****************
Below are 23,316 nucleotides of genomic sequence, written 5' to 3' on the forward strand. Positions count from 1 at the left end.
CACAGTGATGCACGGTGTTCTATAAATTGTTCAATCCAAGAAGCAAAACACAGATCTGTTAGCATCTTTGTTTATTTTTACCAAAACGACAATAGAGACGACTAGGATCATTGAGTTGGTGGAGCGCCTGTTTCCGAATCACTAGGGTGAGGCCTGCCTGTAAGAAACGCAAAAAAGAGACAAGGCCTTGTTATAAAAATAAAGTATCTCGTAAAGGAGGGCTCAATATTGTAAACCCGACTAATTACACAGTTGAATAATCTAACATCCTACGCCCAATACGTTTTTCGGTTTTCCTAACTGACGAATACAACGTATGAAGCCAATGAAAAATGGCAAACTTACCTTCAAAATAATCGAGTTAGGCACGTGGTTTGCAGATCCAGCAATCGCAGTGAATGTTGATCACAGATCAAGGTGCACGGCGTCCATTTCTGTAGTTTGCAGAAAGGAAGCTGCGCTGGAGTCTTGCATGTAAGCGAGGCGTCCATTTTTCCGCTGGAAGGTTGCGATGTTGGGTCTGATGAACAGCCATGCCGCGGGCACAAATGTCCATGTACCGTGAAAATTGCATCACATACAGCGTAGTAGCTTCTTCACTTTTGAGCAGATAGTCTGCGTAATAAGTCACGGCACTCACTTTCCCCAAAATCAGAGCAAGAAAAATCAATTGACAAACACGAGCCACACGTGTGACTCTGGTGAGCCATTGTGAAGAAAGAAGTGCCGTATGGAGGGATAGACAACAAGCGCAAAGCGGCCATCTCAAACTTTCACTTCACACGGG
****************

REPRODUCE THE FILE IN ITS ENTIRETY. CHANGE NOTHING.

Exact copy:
Below are 23,316 nucleotides of genomic sequence, written 5' to 3' on the forward strand. Positions count from 1 at the left end.
CACAGTGATGCACGGTGTTCTATAAATTGTTCAATCCAAGAAGCAAAACACAGATCTGTTAGCATCTTTGTTTATTTTTACCAAAACGACAATAGAGACGACTAGGATCATTGAGTTGGTGGAGCGCCTGTTTCCGAATCACTAGGGTGAGGCCTGCCTGTAAGAAACGCAAAAAAGAGACAAGGCCTTGTTATAAAAATAAAGTATCTCGTAAAGGAGGGCTCAATATTGTAAACCCGACTAATTACACAGTTGAATAATCTAACATCCTACGCCCAATACGTTTTTCGGTTTTCCTAACTGACGAATACAACGTATGAAGCCAATGAAAAATGGCAAACTTACCTTCAAAATAATCGAGTTAGGCACGTGGTTTGCAGATCCAGCAATCGCAGTGAATGTTGATCACAGATCAAGGTGCACGGCGTCCATTTCTGTAGTTTGCAGAAAGGAAGCTGCGCTGGAGTCTTGCATGTAAGCGAGGCGTCCATTTTTCCGCTGGAAGGTTGCGATGTTGGGTCTGATGAACAGCCATGCCGCGGGCACAAATGTCCATGTACCGTGAAAATTGCATCACATACAGCGTAGTAGCTTCTTCACTTTTGAGCAGATAGTCTGCGTAATAAGTCACGGCACTCACTTTCCCCAAAATCAGAGCAAGAAAAATCAATTGACAAACACGAGCCACACGTGTGACTCTGGTGAGCCATTGTGAAGAAAGAAGTGCCGTATGGAGGGATAGACAACAAGCGCAAAGCGGCCATCTCAAACTTTCACTTCACACGGG